FacebookTwitterGoogle+RedditEmail

Rep. Gabbard Speaks Truth to Power About the Real Reason Korea Has Nukes

Photo by AFGE | CC BY 2.0

We already knew that Tulsi Gabbard was courageous, when the Democratic congresswoman from Hawaii resigned from her position as vice chair of the Democratic National Committee in disgust during the primary season in 2016, declaring publicly what we now know to have been true — that the DNC was manipulating the primaries to favor Hillary Clinton over Bernie Sanders — was courageous. Now as basically the only member of Congress with the guts to call out the US as the cause of our current knife-edge threat of a nuclear war, she’s demonstrated her courage again.

Gabbard, [1]interviewed on ABC News, declared unambiguously that the reason that North Korea has worked so diligently to develop nuclear weapons and missiles capable of delivering them to the US is that the United States over several decades and under a number of presidents, has had a policy of “regime change,” and a history of violently attempting to overthrow governments that it doesn’t like. As she put it in an interview over the weekend with ABC news host George Stephanopolos, “Our country’s history of regime-change wars has led countries like North Korea to develop and hold on to these nuclear weapons because they see it as their only deterrent against regime change.”

Rep. Gabbard, who has been calling for the US to negotiate directly “and without pre-conditions” with North Korea to resolve the crisis, says the US also needs to recognize the reality that North Korea already has nuclear weapons and is not going to give them up unless it feels secure from US attack.

She is firm in saying that the US history of overthrowing Libyan leader Muamar Gaddafi after first convincing him that if he dropped his efforts to develop a nuclear weapon they would not attempt to overthrow his government, and then invading and overthrowing him, and of invading and overthrowing Saddam Hussein after trumping up a fake claim that he was attempting to develop nuclear weapons, will make it all the harder to convince North Korean leader Kim Jong-un to agree to halt or scale back, much less eliminate his nuclear weapons and missile arsenal. She adds that President Trump’s current threat to cancel an agreement reached by his predecessor, President Barack Obama and the leaders of Iran to terminate their nuclear fuel enrichment program in return for the US dropping sanctions on that country will also undermine any future efforts by the US to reach negotiated agreements on weapons and nuclear disarmament with Kim and any other countries that might seek to go nuclear.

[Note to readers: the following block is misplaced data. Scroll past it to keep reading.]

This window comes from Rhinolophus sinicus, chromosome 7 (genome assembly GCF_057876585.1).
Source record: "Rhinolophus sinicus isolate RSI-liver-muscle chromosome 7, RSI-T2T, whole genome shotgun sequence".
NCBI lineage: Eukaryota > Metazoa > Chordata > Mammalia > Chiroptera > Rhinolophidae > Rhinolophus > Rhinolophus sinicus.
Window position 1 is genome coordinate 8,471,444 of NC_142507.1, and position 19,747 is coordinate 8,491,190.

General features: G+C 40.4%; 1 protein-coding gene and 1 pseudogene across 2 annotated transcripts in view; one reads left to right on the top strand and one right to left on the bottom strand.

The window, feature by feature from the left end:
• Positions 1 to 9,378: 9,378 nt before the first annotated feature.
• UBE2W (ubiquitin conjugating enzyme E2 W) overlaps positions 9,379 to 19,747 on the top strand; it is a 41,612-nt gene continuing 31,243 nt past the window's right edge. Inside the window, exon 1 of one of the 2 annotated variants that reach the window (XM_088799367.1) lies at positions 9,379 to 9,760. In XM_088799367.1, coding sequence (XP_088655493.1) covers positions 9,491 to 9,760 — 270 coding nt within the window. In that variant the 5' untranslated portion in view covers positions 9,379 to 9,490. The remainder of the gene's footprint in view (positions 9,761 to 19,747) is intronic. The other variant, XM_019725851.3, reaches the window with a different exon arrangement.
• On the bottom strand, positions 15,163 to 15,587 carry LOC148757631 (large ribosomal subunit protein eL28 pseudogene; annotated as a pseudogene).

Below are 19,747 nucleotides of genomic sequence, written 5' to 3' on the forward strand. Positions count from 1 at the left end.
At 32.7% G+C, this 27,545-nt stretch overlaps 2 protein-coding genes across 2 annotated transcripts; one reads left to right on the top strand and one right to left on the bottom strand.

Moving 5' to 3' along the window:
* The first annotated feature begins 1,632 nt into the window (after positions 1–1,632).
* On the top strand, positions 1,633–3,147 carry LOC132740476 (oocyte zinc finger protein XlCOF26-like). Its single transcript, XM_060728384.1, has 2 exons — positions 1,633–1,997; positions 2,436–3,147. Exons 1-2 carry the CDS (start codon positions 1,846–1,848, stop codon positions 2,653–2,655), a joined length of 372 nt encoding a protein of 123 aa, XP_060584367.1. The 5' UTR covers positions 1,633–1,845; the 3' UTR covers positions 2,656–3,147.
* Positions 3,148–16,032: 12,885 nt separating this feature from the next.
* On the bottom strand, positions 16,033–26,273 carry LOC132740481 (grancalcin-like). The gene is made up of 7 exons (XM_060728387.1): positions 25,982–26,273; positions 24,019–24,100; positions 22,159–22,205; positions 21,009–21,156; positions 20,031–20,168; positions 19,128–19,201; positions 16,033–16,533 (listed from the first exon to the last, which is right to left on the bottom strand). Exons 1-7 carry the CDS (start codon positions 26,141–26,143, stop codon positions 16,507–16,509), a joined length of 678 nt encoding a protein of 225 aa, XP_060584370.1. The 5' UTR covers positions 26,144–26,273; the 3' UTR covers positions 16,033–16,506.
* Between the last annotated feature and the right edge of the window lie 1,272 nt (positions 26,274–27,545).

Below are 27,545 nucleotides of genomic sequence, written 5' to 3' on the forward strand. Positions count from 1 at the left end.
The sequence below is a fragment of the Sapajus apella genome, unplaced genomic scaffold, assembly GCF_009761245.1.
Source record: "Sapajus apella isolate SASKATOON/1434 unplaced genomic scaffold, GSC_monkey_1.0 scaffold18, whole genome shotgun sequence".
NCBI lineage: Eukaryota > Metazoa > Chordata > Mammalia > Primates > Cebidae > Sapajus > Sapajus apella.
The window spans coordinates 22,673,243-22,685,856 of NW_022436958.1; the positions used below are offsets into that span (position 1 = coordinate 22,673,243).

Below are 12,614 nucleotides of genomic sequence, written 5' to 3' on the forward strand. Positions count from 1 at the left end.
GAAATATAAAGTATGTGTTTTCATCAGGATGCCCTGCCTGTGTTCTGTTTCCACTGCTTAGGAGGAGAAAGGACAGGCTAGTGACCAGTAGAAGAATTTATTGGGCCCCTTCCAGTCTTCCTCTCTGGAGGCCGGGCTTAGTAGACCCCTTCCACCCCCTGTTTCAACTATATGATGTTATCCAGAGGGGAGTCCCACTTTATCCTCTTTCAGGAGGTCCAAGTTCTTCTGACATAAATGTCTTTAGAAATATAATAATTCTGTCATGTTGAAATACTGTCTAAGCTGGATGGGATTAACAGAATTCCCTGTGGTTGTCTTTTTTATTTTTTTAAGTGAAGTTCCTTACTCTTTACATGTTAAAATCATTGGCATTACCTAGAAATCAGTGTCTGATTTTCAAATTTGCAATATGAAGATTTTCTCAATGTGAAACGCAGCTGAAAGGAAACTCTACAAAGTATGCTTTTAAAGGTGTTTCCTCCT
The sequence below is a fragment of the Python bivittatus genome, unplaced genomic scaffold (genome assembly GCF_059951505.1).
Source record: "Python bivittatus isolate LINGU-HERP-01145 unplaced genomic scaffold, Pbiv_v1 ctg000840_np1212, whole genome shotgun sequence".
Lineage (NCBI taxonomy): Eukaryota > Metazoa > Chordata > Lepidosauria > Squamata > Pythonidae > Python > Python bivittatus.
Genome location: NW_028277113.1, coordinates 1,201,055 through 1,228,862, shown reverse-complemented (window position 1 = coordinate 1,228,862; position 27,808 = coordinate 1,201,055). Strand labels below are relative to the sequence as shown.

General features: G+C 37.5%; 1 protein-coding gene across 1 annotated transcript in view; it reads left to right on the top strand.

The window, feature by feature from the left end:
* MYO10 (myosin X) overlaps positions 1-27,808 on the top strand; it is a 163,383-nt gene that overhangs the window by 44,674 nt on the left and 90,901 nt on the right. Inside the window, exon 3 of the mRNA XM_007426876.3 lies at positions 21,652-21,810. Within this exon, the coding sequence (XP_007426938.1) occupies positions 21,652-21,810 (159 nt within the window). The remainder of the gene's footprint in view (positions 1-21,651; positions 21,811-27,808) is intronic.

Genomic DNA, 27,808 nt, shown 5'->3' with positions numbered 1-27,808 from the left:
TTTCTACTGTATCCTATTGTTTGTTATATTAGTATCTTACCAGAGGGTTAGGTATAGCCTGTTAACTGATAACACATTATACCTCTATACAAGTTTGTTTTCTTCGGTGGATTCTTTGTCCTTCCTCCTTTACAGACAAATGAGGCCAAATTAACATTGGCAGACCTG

It was all a little more than Stephanopolos, once a press spokesman for the administration of President Bill Clinton, who asked her, feigning incredulity, “Just to be clear, are you saying that Kim Jong-un’s nuclear arsenal is our fault?”

That’s the point in an interview where your typical American pol would backpedal like mad to defend the sanctity of American exceptionalism, but Gabbard remained as forthright and direct as her analysis was correct, replying, “What I’m saying is the Democratic and Republican administrations for decades, going back over 20 years, failed to recognize the seriousness of this threat, failed to remove it, and we know that North Korea has these nuclear weapons because they see how the US in Libya, for example, guaranteed Gaddafi ‘We’re not going to go after you. You should get rid of your nuclear weapons.’ He did, and then we went ahead and led an attack that toppled Gaddafi.”

Of course Rep. Gabbard is correct. A country that acts unilaterally, violating international law by overthrowing the governments of sovereign nations and that lies about its intentions when negotiating, is a country that will never be able again to negotiate to solve international problems. It will only have force remaining as a tool (and we’ve seen in Iraq, Afghanistan and Syria how costly and ineffective a tool US force is these days). But as Gabbard also says, pointing to the chaos and panic that ensued when Hawaiians were given what appeared to be an alert about an actual nuclear missile attack on the islands by North Korea, when dealing with a nuclear power — even one as small as North Korea — force is simply not an option. There is only negotiation. And because nuclear weapons are so destructive, the size and power of the parties is irrelevant in such negotiations — it is inevitably a negotiation between equals.